David and Brayden are best friends, but when David marries the woman Brayden always loved, their friendship is greatly strained. Brayden buries his sorrow in a relationship of his own, but he still stews and lets his anger grow. Eventually, he is unable to contain it all and acts in desperation. In the aftermath, will David be able to show the forgiveness that his wife always talked about?
Production Quality (1.5 points)
As another well-funded low-key production, Seventy Times Seven at least appears to have some funding well spent. Video quality and camera work are fine, as is audio quality for once, even though the soundtrack is mindless. Sets and locations are limited like usual, but props show some improvement. Finally, there is once again no editing present as pretty much all available content is presented. In the end, while this production shows some better stewardship of resources when compared to other Strong Foundation Films, it still only comes out as average.
Plot and Storyline Quality (0 points)
Similarly, this storyline is really no better than other Strong Foundation attempts at plots. The characters are still empty and one-dimensional due to be drive by juvenile and simplistic dialogue. There isn’t really enough plot content to sustain a full-length film, thus there are a lot of filler scenes. Random things seem to happen for no particular reason, including some strange and laughable asides. Finally, the Christian message doesn’t seem authentic and the overall thrust of the film is uninspiring. Though it’s likely that Sun Hui East and her team mean well, they need to invest in better screenwriting.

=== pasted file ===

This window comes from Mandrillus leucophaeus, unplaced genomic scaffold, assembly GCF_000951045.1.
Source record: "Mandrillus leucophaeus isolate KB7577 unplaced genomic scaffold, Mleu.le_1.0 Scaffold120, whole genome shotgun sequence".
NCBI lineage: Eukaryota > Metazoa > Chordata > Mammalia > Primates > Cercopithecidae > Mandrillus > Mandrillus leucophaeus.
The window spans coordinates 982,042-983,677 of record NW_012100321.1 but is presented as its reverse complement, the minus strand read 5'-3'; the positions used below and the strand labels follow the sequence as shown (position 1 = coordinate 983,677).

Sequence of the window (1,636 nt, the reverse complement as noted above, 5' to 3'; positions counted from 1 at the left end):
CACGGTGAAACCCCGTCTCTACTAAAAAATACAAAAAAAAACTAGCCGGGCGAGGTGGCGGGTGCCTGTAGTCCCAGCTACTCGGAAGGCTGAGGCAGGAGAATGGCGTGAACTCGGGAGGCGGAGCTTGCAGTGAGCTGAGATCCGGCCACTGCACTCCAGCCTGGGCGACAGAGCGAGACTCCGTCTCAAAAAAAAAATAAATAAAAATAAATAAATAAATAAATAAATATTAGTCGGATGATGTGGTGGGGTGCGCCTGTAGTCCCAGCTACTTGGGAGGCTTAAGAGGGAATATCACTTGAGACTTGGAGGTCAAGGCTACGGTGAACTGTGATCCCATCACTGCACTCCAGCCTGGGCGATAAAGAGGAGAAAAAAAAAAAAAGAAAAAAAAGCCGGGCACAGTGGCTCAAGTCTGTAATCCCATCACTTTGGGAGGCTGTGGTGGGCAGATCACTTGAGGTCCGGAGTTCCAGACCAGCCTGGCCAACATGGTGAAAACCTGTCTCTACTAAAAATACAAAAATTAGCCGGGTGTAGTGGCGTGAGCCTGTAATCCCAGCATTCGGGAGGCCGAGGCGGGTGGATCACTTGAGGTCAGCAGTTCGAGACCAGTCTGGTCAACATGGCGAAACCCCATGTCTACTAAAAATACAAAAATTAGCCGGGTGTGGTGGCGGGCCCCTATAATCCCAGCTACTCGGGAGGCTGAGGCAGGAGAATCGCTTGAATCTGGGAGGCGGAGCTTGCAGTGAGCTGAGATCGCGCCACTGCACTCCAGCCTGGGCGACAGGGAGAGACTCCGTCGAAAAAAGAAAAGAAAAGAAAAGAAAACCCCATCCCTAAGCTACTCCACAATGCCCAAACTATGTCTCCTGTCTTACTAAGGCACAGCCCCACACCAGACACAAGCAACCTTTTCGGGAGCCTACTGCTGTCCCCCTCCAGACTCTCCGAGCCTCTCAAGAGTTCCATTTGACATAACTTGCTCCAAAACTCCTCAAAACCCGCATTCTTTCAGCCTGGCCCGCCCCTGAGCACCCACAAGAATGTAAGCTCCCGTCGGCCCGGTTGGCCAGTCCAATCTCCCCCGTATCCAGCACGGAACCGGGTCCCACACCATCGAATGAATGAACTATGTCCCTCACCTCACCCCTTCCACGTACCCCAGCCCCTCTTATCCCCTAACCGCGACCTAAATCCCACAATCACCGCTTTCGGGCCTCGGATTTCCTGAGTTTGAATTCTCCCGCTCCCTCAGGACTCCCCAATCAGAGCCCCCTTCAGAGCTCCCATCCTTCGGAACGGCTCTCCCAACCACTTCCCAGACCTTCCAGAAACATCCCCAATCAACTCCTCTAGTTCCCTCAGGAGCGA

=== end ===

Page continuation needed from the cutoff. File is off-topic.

Acting Quality (1 point)
Though this cast shows some more skills than past Strong Foundation casts, Josiah David Warren’s constant screen-time dominance always puts a damper on things due to his very unsure nature. There is a lot of forced drama among these cast members and not enough professional line delivery. While there is some good here, it’s not enough.
The film-making model adapted by companies like Strong Foundation, the one that advocates putting out as many films as possible, can give the company experience making productions, but it certainly does not produce quality movies. We don’t need more low-quality Christian films flooding the market. It would be one thing if companies would make beta test films that were not released, but this is not usually the case. Maybe one day companies like Strong Foundation will finally hit the mark they are aiming for.
Final Rating: 2.5 out of 10 points